It hasn’t been a very good week for Cloudflare’s security team. Late last week, Travis Ormandy from Google’s Project Zero discovered a rather large memory issue that was potentially leaking sensitive information from websites that use Cloudflare. That isn’t the best news to hear when you consider that Cloudflare works with over two million different websites, including some heavy hitters like Fitbit, OkCupid, and Uber.
Cloudflare says that it had the vulnerability fixed within hours after being contacted by Ormandy, but the major issue here is that this memory problem had been leaking information since September 22, 2016. Even worse is the fact that this information, which could include passwords, API keys, private messages, and cookies, could have been cached by search engines, turning the matter into more than your standard security breach.
Cloudflare has a very in-depth description of the bug over on its website, along with the solution and the lessons it’s learned from mishap. The worry now turns to which websites were affected. Though Cloudflare has yet to release a full list (and likely won’t), a Github user has put together an unofficial list of websites that use Cloudflare DNS – not just Cloudflare’s proxy, as he points out, which was at the center of this leak.
As you can see, the list is absolutely massive. Keep in mind that a website appearing on this list doesn’t necessarily mean its security has been compromised, but it’s good to include them out of an abundance of caution. Indeed, some sites on the list have been updated to reflect statements from their owners, which is the case for 1Password, a password manager service that has confirmed it wasn’t affected by this leak. Elsewhere, DoMa has shared a list of Cloudflare websites that have had public data leak out, though it again notes that any Cloudflare site can potentially be affected by this.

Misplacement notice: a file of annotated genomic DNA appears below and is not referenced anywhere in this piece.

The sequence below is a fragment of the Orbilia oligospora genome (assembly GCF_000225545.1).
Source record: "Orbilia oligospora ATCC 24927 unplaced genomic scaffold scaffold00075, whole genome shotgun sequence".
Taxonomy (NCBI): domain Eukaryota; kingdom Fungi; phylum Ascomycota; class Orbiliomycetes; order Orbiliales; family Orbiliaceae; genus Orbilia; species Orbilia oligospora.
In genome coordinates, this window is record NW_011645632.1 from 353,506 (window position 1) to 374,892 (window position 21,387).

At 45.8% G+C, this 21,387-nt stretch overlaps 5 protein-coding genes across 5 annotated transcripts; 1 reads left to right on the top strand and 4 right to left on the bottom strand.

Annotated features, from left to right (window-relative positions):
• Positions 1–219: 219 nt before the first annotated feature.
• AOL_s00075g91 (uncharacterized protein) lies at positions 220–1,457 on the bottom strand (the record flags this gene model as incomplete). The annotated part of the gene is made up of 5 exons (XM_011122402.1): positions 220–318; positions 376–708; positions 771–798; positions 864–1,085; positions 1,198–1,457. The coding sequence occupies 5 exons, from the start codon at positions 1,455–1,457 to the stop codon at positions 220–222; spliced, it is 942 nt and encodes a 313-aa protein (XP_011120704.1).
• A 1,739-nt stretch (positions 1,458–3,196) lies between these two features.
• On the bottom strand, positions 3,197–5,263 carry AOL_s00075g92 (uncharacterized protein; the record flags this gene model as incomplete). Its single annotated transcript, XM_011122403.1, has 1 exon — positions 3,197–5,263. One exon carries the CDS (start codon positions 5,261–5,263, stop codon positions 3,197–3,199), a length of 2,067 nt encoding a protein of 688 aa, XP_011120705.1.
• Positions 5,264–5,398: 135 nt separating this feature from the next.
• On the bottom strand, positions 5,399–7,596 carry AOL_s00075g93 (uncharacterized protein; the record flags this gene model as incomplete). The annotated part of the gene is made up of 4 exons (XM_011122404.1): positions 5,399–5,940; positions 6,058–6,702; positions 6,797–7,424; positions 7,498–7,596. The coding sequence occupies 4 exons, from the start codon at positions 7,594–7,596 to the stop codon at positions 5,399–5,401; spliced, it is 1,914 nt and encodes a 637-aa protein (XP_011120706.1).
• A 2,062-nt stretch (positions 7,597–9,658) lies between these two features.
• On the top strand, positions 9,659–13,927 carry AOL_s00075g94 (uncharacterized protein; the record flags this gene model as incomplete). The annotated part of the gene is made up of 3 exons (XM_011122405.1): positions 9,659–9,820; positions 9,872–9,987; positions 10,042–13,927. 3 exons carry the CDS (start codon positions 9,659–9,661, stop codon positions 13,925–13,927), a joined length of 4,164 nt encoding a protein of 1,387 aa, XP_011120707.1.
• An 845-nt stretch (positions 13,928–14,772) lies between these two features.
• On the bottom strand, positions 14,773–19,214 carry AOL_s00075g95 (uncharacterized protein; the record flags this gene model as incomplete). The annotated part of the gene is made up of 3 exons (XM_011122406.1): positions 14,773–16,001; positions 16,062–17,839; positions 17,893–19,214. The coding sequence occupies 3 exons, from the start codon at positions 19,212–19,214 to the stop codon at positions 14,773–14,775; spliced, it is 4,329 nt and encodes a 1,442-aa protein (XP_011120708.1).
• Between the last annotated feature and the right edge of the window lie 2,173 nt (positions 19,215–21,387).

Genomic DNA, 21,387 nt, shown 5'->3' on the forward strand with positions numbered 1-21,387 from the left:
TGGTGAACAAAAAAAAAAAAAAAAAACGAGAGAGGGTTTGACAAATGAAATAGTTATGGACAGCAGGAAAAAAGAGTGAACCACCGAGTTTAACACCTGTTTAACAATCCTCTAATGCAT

Cloudflare reassures that the amount of data that ultimately leaked is small – it says the “greatest period of impact was from February 13 and February 18 with around 1 in every 3,300,000 HTTP requests through Cloudflare potentially resulting in memory leakage.” Still, when we consider that Cloudflare works with millions of sites around the world and that this vulnerability lasted for around six months, there’s plenty of reason to be concerned.
What you should do about Cloudbleed
Make no mistake, this vulnerability is big, and many people are justifiably comparing it to the Heartbleed vulnerability from a couple of years ago. It’s hard to tell just how big the vulnerability is at this point in time, and there will probably be many more details surfacing over the next few weeks. In other words, if you’re trying to find which sites were compromised so you know which passwords to change, the smartest move right now is to change all of your passwords without concern for the finer points.
Beyond that, you should activate two-factor authentication if a website you use offers it, and password managers are never a bad idea as they allow you to create and maintain unique passwords for each log in you have. Obviously, Internet users who are concerned about privacy should have been doing this already, but breaches like these always serve as a good reminder that it’s never too late to begin taking your online security more seriously.